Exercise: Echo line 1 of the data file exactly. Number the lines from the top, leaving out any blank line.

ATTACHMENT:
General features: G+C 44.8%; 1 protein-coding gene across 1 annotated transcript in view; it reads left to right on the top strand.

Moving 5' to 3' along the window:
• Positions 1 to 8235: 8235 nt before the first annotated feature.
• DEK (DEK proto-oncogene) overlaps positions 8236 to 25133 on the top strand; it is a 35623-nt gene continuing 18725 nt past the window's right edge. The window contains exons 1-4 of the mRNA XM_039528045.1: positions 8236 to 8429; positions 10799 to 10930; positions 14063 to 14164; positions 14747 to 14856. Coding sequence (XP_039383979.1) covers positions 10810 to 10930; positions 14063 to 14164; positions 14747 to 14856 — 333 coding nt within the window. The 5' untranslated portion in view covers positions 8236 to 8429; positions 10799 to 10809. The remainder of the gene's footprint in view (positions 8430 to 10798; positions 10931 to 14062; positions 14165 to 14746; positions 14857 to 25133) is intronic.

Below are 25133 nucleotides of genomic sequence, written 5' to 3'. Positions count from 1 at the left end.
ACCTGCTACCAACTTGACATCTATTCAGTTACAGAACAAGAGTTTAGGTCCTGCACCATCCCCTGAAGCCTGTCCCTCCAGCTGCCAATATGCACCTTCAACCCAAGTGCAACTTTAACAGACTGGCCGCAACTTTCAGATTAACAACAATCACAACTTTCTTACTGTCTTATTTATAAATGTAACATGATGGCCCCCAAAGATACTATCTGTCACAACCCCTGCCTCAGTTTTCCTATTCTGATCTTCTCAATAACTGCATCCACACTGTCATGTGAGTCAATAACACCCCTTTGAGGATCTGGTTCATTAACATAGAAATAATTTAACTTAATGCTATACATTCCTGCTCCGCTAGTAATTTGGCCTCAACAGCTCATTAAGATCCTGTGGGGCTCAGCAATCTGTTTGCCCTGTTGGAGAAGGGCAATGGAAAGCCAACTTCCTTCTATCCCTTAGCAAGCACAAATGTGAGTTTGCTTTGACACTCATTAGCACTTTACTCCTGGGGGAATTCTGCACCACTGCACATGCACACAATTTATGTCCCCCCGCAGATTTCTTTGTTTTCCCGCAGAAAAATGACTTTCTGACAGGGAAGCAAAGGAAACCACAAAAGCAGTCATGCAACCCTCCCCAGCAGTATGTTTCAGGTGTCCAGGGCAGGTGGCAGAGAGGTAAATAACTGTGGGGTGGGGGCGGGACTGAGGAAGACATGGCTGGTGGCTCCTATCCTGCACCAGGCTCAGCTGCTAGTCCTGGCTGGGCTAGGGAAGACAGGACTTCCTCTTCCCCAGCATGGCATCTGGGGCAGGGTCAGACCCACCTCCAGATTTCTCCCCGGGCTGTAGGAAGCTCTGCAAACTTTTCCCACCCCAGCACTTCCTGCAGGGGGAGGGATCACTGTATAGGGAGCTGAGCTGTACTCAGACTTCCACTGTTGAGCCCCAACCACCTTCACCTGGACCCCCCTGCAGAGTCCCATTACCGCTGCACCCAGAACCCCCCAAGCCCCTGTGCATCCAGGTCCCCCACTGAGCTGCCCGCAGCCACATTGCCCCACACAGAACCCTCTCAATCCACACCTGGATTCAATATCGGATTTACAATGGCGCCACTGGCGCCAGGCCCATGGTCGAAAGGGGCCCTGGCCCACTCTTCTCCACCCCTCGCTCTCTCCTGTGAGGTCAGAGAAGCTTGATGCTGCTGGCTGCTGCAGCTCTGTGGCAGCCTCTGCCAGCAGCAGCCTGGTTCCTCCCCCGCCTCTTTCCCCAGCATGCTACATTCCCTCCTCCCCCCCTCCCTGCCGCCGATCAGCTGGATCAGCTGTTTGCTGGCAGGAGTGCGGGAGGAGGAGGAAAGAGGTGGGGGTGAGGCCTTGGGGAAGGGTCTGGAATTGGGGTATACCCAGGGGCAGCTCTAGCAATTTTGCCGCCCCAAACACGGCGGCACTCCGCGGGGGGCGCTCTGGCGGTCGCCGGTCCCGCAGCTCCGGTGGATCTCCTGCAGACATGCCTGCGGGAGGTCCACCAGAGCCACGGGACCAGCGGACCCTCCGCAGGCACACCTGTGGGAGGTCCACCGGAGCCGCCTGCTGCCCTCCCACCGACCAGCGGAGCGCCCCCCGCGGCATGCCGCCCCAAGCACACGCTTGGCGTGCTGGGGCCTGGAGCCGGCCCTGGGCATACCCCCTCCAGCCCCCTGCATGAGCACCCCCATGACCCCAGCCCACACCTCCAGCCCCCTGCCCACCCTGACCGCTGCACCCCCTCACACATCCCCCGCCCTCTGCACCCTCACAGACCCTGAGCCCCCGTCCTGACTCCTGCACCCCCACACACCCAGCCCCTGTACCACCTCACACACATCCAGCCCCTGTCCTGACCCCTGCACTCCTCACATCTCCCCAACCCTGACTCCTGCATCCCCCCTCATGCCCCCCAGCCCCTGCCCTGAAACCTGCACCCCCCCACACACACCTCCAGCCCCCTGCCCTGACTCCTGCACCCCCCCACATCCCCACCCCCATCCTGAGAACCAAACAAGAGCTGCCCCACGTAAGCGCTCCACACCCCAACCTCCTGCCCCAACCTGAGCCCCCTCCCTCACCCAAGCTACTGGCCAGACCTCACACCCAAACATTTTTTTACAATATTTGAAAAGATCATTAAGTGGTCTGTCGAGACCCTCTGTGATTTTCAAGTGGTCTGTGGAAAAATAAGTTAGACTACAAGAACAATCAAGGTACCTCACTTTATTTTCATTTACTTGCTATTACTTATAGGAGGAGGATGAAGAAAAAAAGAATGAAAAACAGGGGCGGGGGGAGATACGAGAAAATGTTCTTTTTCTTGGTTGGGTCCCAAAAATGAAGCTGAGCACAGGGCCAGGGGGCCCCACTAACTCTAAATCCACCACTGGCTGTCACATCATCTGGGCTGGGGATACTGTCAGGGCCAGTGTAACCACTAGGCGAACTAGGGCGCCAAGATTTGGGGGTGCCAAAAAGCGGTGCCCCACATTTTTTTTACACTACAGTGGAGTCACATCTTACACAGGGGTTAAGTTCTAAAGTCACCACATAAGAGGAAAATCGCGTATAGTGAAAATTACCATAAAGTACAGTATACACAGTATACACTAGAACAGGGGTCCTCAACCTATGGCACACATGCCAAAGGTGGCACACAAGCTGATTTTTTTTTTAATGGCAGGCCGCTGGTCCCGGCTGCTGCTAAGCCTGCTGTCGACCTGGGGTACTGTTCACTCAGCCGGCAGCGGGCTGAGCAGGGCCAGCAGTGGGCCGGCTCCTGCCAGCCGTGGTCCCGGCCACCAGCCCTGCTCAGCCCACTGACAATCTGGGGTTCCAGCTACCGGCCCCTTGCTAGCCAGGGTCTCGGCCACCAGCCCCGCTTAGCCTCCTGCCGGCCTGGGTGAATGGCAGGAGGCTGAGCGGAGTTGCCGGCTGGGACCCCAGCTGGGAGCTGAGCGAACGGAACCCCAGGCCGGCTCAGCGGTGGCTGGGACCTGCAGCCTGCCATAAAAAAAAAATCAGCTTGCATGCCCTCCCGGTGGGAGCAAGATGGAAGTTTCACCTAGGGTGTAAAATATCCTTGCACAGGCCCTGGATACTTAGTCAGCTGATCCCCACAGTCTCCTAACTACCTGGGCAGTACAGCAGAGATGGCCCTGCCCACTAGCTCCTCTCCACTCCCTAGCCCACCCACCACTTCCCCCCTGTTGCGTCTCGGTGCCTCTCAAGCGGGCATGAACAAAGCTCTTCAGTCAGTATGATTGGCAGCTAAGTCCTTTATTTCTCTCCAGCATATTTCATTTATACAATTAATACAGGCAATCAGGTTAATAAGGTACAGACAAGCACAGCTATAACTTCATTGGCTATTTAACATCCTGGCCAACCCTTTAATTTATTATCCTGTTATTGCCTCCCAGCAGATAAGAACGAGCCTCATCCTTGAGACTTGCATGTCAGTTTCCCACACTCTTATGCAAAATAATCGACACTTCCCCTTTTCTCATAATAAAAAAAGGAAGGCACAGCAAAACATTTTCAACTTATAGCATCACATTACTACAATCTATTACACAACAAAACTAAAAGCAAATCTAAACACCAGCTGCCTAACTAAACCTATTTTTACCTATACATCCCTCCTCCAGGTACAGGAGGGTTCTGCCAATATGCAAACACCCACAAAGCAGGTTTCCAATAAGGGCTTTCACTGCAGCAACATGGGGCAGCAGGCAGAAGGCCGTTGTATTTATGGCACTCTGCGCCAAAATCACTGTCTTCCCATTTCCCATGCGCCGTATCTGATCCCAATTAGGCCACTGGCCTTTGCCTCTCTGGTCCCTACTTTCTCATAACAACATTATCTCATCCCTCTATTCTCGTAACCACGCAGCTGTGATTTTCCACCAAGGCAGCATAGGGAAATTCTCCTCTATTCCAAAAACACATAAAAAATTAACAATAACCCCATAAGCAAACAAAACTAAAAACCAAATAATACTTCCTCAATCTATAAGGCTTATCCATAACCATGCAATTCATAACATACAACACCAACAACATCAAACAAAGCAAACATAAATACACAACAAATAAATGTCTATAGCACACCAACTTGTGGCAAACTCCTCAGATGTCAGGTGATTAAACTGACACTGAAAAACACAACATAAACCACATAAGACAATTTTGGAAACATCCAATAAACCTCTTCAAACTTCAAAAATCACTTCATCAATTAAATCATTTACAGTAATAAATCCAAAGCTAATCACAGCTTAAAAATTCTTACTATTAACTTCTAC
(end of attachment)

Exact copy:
General features: G+C 44.8%; 1 protein-coding gene across 1 annotated transcript in view; it reads left to right on the top strand.